You Can’t Go Home Again

You can’t go home again. Thank you Thomas Wolfe. Trying to recapture what’s gone is elusive at best, but the trying can be fun.

I recently got back from another foray into my past—a trip to England. A saudade fix. If you want to know what that means, check back on a previous post,Saudade, A Deep Longing”.

We visited my former neighbors from the 70s who now live on the south coast of England. My how England has changed. It’s so crowded. One of the things I loved about England when I lived there was the pace of life: slower than in the US. Not anymore, at least in the population centers, which seems to be all of the south of England.

The quaint little villages have changed. Incomers, people not from there, are putting up lovely new stone cottages, filling in the spaces between the existing cottages. Stone rabbit warrens. Some houses are so close to the road that if the occupant opened their front door they might clip off the wing mirror of a car whizzing by, or so it seems.

Traffic is frightful. My husband calls the one-lane country roads “hedgeroads”, because they’re bounded by ancient stone walls covered with vegetation. The way you negotiate the roads with two-lane traffic is that someone has to back up to a passing point or wait in the nearest one for the oncoming traffic to pass. When that works (driving on the left, mind you), it’s fine, but we were turned back on one such road where there was an accident involving a lorry (truck) and a car. The locals drive their familiar roads as if they’re in a grand prix, so we timid non-left drivers hold our breath and drive on. I’ve often said we need a big red “Y” sign on the backs of our rental cars denoting “Yank”.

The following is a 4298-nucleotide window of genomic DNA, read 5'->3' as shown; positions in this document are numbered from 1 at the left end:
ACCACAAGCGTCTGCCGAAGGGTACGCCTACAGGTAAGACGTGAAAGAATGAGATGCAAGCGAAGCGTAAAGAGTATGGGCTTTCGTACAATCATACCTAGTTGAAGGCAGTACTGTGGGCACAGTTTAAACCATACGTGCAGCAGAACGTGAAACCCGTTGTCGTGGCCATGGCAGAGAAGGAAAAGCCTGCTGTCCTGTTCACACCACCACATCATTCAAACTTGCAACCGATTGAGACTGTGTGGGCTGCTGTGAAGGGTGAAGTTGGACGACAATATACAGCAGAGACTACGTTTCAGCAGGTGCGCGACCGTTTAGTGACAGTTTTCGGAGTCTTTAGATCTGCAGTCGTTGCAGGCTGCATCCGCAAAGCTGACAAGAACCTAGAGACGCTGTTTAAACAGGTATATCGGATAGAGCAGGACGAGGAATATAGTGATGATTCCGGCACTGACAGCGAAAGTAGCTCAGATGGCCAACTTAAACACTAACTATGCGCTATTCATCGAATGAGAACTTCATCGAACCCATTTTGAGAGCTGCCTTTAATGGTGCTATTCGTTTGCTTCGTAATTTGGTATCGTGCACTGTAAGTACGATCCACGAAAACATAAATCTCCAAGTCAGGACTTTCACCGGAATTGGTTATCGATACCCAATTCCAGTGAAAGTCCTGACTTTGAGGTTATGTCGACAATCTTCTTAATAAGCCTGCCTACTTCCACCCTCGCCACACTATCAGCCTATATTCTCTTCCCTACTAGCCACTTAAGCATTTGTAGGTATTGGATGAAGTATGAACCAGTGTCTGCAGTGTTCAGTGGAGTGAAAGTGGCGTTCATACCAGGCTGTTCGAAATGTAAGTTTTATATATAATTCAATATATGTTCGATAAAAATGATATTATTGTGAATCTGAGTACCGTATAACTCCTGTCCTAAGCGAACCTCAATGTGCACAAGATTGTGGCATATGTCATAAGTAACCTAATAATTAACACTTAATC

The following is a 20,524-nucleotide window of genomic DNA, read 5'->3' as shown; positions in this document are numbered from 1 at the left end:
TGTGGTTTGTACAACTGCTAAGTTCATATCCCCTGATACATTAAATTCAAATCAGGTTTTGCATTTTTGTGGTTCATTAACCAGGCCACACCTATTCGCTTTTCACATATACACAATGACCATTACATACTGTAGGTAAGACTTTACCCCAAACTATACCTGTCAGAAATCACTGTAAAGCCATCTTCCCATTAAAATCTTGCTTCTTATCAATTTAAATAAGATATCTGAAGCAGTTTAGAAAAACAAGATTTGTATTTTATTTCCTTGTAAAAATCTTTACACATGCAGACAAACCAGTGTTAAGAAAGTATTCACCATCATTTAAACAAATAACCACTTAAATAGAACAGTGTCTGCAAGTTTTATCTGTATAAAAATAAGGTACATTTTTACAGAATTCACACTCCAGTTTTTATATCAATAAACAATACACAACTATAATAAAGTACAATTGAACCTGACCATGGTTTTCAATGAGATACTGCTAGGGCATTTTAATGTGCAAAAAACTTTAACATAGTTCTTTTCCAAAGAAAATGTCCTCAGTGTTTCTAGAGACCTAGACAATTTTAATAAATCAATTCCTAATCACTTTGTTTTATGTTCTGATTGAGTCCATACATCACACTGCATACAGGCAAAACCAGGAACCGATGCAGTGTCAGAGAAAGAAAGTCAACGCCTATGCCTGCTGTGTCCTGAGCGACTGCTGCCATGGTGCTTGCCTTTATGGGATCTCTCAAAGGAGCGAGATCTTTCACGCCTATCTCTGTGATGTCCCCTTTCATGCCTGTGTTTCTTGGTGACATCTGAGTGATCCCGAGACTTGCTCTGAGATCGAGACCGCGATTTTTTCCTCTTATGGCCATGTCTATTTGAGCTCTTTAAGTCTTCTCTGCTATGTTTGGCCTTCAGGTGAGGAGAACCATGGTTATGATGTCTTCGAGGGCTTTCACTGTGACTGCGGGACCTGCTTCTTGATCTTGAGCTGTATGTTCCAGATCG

Yet it’s a challenge. I’ve got the driving out of Heathrow down, but the getting back to the rental car drop-off is another matter. So far I’m 0 for 3. But if we make the same mistake we made this last time, we’ll know exactly where we are.

I continue to resonate to my toes with England and all things English, but we may have to make the next visit to the Scottish Highlands where there are more sheep than people.

Buses wedged together for five hours—it’s crowded in the south of England!

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Categories: Psychology, Travel | Tags: , | 4 Comments

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4 thoughts on “You Can’t Go Home Again

  1. Barb

    Somehow I missed this post until today. I really need to clean out old emails. Your affinity for England and all things English make me think of one of my favorite authors, Liz Curtis Higgs, who has the same affinity for Scotland. I think she is one of the best Christian writers, and Trish & I thoroughly enjoy her books. Just wondered if you are familiar with her?

    • Ach, aye, I’m familiar with Liz Curtis Higgs! Love her Scottish historical novels, especially “Here Burns My Candle” and “Mine is the Night”—sooo romantic. I’ve always said, if I clicked my ruby slippers I’d end up in the Highlands of Scotland. And now I have a pair! My granddaughter gave them to me for Christmas. Haven’t tried them out yet.

  2. Barb

    Having never gone to England or anywhere else in Europe, I envy you your experiences overseas

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